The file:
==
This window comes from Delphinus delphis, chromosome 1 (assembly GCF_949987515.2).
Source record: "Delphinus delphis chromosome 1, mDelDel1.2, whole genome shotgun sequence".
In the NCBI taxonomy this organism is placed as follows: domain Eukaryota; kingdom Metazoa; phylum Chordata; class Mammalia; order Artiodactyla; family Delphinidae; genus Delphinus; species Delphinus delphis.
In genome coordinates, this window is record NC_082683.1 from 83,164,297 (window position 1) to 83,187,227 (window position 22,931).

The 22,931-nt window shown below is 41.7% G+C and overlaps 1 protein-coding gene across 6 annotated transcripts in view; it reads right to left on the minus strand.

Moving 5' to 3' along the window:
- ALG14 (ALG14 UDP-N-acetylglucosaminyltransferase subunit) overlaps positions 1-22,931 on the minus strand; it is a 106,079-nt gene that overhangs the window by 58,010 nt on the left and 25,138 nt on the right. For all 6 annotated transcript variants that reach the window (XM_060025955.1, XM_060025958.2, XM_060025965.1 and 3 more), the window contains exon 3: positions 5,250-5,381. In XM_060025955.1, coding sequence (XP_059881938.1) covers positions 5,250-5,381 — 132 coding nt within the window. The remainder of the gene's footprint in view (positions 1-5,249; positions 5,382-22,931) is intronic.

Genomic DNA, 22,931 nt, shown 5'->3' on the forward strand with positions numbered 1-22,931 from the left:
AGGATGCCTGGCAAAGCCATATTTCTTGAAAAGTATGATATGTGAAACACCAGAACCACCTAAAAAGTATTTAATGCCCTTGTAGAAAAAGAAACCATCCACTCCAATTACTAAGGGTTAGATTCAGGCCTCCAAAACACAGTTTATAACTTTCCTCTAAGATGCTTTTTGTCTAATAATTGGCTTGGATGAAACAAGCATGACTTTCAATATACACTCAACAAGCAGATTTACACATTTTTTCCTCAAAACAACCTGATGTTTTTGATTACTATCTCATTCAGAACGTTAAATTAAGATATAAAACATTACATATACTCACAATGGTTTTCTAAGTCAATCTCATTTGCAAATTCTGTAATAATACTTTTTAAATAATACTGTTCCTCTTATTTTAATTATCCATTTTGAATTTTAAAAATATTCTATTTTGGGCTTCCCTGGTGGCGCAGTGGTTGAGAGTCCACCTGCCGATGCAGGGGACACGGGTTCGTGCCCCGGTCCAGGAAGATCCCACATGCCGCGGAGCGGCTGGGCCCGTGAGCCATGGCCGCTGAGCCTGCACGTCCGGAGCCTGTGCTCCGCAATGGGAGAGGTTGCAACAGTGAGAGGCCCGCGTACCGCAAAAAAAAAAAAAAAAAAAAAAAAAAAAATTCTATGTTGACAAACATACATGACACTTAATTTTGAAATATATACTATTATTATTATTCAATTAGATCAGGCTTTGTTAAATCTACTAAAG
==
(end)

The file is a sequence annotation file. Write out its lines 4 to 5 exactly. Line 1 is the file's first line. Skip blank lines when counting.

In genome coordinates, this window is record NC_082683.1 from 83,164,297 (window position 1) to 83,187,227 (window position 22,931).

The 22,931-nt window shown below is 41.7% G+C and overlaps 1 protein-coding gene across 6 annotated transcripts in view; it reads right to left on the minus strand.